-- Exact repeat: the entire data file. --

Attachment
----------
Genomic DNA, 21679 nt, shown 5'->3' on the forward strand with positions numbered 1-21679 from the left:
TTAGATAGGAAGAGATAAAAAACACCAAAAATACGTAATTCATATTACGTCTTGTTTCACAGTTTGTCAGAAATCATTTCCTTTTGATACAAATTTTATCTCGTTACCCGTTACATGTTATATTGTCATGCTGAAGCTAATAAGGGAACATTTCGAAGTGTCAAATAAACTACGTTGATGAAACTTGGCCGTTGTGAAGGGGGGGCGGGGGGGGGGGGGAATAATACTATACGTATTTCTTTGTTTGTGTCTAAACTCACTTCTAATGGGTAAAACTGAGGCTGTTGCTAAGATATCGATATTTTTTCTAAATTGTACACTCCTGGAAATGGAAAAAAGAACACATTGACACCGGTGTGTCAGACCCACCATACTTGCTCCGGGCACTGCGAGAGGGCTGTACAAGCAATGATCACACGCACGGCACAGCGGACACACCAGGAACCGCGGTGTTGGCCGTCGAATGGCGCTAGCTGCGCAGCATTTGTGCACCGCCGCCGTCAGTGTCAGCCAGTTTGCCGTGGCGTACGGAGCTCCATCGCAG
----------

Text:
Genomic DNA, 21679 nt, shown 5'->3' on the forward strand with positions numbered 1-21679 from the left:
TTAGATAGGAAGAGATAAAAAACACCAAAAATACGTAATTCATATTACGTCTTGTTTCACAGTTTGTCAGAAATCATTTCCTTTTGATACAAATTTTATCTCGTTACCCGTTACATGTTATATTGTCATGCTGAAGCTAATAAGGGAACATTTCGAAGTGTCAAATAAACTACGTTGATGAAACTTGGCCGTTGTGAAGGGGGGGCGGGGGGGGGGGGGAATAATACTATACGTATTTCTTTGTTTGTGTCTAAACTCACTTCTAATGGGTAAAACTGAGGCTGTTGCTAAGATATCGATATTTTTTCTAAATTGTACACTCCTGGAAATGGAAAAAAGAACACATTGACACCGGTGTGTCAGACCCACCATACTTGCTCCGGGCACTGCGAGAGGGCTGTACAAGCAATGATCACACGCACGGCACAGCGGACACACCAGGAACCGCGGTGTTGGCCGTCGAATGGCGCTAGCTGCGCAGCATTTGTGCACCGCCGCCGTCAGTGTCAGCCAGTTTGCCGTGGCGTACGGAGCTCCATCGCAG